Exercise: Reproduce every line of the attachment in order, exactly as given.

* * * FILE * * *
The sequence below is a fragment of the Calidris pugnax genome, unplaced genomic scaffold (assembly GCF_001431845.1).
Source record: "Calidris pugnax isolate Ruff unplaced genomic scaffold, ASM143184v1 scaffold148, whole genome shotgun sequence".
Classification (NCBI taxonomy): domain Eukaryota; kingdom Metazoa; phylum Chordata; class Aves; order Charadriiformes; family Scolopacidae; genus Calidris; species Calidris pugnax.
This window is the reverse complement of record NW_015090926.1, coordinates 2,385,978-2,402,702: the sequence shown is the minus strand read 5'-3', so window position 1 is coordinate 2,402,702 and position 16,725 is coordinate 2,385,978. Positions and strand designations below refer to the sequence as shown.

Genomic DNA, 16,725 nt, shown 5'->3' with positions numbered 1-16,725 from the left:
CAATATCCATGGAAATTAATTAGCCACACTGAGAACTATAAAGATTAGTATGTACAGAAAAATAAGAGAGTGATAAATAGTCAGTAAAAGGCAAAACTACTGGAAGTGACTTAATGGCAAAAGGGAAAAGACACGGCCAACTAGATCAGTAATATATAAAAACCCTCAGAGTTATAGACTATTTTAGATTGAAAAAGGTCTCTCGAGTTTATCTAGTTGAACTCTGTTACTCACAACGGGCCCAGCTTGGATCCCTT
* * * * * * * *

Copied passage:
The sequence below is a fragment of the Calidris pugnax genome, unplaced genomic scaffold (assembly GCF_001431845.1).
Source record: "Calidris pugnax isolate Ruff unplaced genomic scaffold, ASM143184v1 scaffold148, whole genome shotgun sequence".
Classification (NCBI taxonomy): domain Eukaryota; kingdom Metazoa; phylum Chordata; class Aves; order Charadriiformes; family Scolopacidae; genus Calidris; species Calidris pugnax.
This window is the reverse complement of record NW_015090926.1, coordinates 2,385,978-2,402,702: the sequence shown is the minus strand read 5'-3', so window position 1 is coordinate 2,402,702 and position 16,725 is coordinate 2,385,978. Positions and strand designations below refer to the sequence as shown.

Genomic DNA, 16,725 nt, shown 5'->3' with positions numbered 1-16,725 from the left:
CAATATCCATGGAAATTAATTAGCCACACTGAGAACTATAAAGATTAGTATGTACAGAAAAATAAGAGAGTGATAAATAGTCAGTAAAAGGCAAAACTACTGGAAGTGACTTAATGGCAAAAGGGAAAAGACACGGCCAACTAGATCAGTAATATATAAAAACCCTCAGAGTTATAGACTATTTTAGATTGAAAAAGGTCTCTCGAGTTTATCTAGTTGAACTCTGTTACTCACAACGGGCCCAGCTTGGATCCCTT